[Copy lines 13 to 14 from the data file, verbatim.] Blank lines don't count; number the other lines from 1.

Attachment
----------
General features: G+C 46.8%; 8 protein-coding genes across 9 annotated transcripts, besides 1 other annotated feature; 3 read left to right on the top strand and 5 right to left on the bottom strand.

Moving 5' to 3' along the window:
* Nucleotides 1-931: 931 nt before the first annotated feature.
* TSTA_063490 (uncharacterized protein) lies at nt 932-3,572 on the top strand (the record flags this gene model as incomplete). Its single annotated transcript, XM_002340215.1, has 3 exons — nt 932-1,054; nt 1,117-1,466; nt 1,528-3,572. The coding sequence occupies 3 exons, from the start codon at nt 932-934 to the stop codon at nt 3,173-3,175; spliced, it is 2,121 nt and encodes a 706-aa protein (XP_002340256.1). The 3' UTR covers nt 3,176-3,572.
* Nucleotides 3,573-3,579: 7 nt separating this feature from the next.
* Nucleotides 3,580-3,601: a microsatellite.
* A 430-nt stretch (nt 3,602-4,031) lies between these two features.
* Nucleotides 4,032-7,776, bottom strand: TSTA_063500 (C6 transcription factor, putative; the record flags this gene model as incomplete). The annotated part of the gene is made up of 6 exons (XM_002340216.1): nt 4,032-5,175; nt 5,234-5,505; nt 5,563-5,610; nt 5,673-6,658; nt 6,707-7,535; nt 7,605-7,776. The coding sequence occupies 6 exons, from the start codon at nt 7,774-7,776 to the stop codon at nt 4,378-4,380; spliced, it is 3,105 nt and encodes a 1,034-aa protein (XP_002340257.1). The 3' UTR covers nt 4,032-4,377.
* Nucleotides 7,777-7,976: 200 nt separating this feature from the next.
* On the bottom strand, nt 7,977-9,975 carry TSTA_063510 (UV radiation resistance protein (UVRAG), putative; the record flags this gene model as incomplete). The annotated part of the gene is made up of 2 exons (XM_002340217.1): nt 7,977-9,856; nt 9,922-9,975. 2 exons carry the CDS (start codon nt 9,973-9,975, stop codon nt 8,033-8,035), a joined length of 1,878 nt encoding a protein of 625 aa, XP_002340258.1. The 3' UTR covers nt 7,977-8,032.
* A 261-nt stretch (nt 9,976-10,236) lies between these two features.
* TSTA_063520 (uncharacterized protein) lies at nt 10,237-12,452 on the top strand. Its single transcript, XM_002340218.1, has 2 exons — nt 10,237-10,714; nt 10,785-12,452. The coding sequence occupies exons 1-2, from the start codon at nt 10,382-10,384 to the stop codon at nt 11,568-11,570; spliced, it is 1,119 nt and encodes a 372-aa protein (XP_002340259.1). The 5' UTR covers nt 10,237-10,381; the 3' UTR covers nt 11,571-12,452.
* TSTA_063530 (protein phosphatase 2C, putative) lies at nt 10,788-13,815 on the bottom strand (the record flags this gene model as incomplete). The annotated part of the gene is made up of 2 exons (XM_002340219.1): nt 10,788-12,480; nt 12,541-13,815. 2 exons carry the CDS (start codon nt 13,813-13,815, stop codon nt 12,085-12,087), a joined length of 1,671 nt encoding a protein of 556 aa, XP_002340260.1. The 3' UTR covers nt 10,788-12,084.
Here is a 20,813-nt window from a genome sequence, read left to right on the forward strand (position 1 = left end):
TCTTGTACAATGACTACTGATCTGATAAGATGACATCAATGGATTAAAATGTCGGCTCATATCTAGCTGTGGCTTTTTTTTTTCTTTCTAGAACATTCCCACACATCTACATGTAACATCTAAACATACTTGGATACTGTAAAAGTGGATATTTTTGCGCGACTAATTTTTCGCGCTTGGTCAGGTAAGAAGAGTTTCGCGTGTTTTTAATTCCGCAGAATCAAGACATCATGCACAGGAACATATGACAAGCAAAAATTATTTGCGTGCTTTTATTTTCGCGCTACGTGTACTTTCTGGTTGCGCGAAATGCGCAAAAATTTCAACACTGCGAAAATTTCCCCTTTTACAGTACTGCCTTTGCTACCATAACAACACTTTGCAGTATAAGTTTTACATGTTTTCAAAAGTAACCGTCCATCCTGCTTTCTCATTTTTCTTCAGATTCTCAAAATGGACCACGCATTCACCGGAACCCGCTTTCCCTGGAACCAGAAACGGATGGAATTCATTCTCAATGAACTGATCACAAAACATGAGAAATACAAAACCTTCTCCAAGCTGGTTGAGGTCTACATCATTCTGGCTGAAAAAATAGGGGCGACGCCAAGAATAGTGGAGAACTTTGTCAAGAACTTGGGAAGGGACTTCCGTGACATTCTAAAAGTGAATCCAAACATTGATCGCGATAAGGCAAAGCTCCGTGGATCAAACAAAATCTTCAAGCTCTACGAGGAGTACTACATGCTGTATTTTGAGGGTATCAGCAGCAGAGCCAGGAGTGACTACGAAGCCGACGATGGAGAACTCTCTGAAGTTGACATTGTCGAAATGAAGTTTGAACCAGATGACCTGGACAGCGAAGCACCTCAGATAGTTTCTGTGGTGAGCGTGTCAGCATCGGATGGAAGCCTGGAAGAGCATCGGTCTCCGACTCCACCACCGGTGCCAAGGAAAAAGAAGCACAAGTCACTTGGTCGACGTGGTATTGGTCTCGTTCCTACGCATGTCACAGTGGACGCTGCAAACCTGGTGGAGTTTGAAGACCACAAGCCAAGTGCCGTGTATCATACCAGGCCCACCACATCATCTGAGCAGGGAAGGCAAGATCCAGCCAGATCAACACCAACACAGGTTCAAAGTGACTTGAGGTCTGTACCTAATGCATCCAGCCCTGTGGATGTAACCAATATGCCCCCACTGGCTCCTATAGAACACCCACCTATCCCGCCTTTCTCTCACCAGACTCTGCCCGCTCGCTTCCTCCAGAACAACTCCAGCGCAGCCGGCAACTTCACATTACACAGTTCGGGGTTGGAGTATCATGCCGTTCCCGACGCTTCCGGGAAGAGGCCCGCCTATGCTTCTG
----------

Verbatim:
* TSTA_063530 (protein phosphatase 2C, putative) lies at nt 10,788-13,815 on the bottom strand (the record flags this gene model as incomplete). The annotated part of the gene is made up of 2 exons (XM_002340219.1): nt 10,788-12,480; nt 12,541-13,815. 2 exons carry the CDS (start codon nt 13,813-13,815, stop codon nt 12,085-12,087), a joined length of 1,671 nt encoding a protein of 556 aa, XP_002340260.1. The 3' UTR covers nt 10,788-12,084.
Here is a 20,813-nt window from a genome sequence, read left to right on the forward strand (position 1 = left end):